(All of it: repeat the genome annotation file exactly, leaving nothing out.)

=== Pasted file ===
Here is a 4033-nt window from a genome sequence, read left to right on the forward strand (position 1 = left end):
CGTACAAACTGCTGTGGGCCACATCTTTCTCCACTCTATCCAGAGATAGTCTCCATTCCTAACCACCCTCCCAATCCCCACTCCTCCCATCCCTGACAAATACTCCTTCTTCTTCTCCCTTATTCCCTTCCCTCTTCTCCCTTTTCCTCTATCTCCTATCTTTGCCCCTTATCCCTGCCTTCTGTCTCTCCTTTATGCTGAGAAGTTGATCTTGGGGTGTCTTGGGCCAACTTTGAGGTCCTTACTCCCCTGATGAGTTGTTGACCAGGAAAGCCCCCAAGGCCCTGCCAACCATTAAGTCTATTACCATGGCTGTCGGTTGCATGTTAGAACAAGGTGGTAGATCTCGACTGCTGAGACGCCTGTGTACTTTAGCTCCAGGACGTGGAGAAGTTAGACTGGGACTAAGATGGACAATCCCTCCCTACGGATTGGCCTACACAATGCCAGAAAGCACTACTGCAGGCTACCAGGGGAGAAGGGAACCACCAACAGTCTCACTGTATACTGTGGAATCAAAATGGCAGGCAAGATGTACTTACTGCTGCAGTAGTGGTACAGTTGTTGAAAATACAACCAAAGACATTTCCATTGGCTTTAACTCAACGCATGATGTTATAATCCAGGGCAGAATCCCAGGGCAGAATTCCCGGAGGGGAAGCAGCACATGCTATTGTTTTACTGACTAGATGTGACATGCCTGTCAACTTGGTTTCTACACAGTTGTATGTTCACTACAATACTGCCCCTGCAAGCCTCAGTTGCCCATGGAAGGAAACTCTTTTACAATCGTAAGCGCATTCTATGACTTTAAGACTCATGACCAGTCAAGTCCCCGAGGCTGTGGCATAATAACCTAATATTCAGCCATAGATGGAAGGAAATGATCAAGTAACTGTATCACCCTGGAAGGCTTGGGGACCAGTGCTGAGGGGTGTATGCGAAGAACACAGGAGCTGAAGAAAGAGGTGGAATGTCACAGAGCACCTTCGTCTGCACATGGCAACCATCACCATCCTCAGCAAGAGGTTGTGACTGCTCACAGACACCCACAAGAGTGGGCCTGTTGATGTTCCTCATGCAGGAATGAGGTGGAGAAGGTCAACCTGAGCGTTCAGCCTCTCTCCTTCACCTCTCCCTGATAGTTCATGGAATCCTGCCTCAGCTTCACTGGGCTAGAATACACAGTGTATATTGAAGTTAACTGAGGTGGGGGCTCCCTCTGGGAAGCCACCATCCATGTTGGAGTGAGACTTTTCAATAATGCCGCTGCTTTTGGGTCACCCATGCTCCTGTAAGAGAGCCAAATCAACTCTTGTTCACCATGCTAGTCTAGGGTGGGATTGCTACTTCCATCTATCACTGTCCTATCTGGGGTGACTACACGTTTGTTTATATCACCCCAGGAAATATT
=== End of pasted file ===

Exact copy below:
Here is a 4033-nt window from a genome sequence, read left to right on the forward strand (position 1 = left end):
CGTACAAACTGCTGTGGGCCACATCTTTCTCCACTCTATCCAGAGATAGTCTCCATTCCTAACCACCCTCCCAATCCCCACTCCTCCCATCCCTGACAAATACTCCTTCTTCTTCTCCCTTATTCCCTTCCCTCTTCTCCCTTTTCCTCTATCTCCTATCTTTGCCCCTTATCCCTGCCTTCTGTCTCTCCTTTATGCTGAGAAGTTGATCTTGGGGTGTCTTGGGCCAACTTTGAGGTCCTTACTCCCCTGATGAGTTGTTGACCAGGAAAGCCCCCAAGGCCCTGCCAACCATTAAGTCTATTACCATGGCTGTCGGTTGCATGTTAGAACAAGGTGGTAGATCTCGACTGCTGAGACGCCTGTGTACTTTAGCTCCAGGACGTGGAGAAGTTAGACTGGGACTAAGATGGACAATCCCTCCCTACGGATTGGCCTACACAATGCCAGAAAGCACTACTGCAGGCTACCAGGGGAGAAGGGAACCACCAACAGTCTCACTGTATACTGTGGAATCAAAATGGCAGGCAAGATGTACTTACTGCTGCAGTAGTGGTACAGTTGTTGAAAATACAACCAAAGACATTTCCATTGGCTTTAACTCAACGCATGATGTTATAATCCAGGGCAGAATCCCAGGGCAGAATTCCCGGAGGGGAAGCAGCACATGCTATTGTTTTACTGACTAGATGTGACATGCCTGTCAACTTGGTTTCTACACAGTTGTATGTTCACTACAATACTGCCCCTGCAAGCCTCAGTTGCCCATGGAAGGAAACTCTTTTACAATCGTAAGCGCATTCTATGACTTTAAGACTCATGACCAGTCAAGTCCCCGAGGCTGTGGCATAATAACCTAATATTCAGCCATAGATGGAAGGAAATGATCAAGTAACTGTATCACCCTGGAAGGCTTGGGGACCAGTGCTGAGGGGTGTATGCGAAGAACACAGGAGCTGAAGAAAGAGGTGGAATGTCACAGAGCACCTTCGTCTGCACATGGCAACCATCACCATCCTCAGCAAGAGGTTGTGACTGCTCACAGACACCCACAAGAGTGGGCCTGTTGATGTTCCTCATGCAGGAATGAGGTGGAGAAGGTCAACCTGAGCGTTCAGCCTCTCTCCTTCACCTCTCCCTGATAGTTCATGGAATCCTGCCTCAGCTTCACTGGGCTAGAATACACAGTGTATATTGAAGTTAACTGAGGTGGGGGCTCCCTCTGGGAAGCCACCATCCATGTTGGAGTGAGACTTTTCAATAATGCCGCTGCTTTTGGGTCACCCATGCTCCTGTAAGAGAGCCAAATCAACTCTTGTTCACCATGCTAGTCTAGGGTGGGATTGCTACTTCCATCTATCACTGTCCTATCTGGGGTGACTACACGTTTGTTTATATCACCCCAGGAAATATT